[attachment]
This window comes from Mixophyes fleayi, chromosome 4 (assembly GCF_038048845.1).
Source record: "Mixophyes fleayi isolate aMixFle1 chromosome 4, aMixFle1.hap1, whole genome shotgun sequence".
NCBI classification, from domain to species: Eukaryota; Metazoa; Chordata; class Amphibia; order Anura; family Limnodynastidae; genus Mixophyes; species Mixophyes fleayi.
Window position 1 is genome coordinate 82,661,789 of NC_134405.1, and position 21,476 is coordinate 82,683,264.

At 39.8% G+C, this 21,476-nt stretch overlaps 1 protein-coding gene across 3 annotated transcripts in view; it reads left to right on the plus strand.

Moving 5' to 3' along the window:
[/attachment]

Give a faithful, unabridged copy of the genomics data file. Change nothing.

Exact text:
This window comes from Mixophyes fleayi, chromosome 4 (assembly GCF_038048845.1).
Source record: "Mixophyes fleayi isolate aMixFle1 chromosome 4, aMixFle1.hap1, whole genome shotgun sequence".
NCBI classification, from domain to species: Eukaryota; Metazoa; Chordata; class Amphibia; order Anura; family Limnodynastidae; genus Mixophyes; species Mixophyes fleayi.
Window position 1 is genome coordinate 82,661,789 of NC_134405.1, and position 21,476 is coordinate 82,683,264.

At 39.8% G+C, this 21,476-nt stretch overlaps 1 protein-coding gene across 3 annotated transcripts in view; it reads left to right on the plus strand.

Moving 5' to 3' along the window: